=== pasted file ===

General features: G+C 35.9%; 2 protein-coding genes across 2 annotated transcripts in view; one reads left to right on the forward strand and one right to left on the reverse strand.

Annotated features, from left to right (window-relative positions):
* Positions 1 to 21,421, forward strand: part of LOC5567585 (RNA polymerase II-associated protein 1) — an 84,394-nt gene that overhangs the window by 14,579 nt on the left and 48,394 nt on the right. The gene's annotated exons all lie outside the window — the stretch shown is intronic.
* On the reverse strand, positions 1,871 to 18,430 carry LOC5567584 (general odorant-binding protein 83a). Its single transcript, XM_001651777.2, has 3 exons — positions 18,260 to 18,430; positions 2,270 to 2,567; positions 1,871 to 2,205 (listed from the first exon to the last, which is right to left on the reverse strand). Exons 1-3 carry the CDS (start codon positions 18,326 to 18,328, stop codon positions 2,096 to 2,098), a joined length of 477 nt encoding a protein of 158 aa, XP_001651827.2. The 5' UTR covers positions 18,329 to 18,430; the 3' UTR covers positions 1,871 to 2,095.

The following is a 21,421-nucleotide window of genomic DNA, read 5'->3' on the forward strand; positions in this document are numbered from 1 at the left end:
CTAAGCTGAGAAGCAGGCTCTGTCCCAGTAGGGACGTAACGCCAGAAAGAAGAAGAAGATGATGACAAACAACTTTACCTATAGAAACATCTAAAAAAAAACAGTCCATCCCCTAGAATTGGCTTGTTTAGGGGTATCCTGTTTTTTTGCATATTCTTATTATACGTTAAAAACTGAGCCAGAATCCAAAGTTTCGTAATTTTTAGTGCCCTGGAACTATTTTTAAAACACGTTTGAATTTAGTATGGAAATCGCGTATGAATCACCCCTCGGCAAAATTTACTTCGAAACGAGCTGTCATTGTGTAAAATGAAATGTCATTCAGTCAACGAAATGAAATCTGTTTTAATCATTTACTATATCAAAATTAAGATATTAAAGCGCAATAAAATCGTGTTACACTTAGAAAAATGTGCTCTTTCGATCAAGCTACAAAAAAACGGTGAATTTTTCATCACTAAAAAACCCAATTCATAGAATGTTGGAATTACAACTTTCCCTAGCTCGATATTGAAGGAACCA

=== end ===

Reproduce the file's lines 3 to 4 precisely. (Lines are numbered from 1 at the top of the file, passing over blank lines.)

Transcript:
* Positions 1 to 21,421, forward strand: part of LOC5567585 (RNA polymerase II-associated protein 1) — an 84,394-nt gene that overhangs the window by 14,579 nt on the left and 48,394 nt on the right. The gene's annotated exons all lie outside the window — the stretch shown is intronic.
* On the reverse strand, positions 1,871 to 18,430 carry LOC5567584 (general odorant-binding protein 83a). Its single transcript, XM_001651777.2, has 3 exons — positions 18,260 to 18,430; positions 2,270 to 2,567; positions 1,871 to 2,205 (listed from the first exon to the last, which is right to left on the reverse strand). Exons 1-3 carry the CDS (start codon positions 18,326 to 18,328, stop codon positions 2,096 to 2,098), a joined length of 477 nt encoding a protein of 158 aa, XP_001651827.2. The 5' UTR covers positions 18,329 to 18,430; the 3' UTR covers positions 1,871 to 2,095.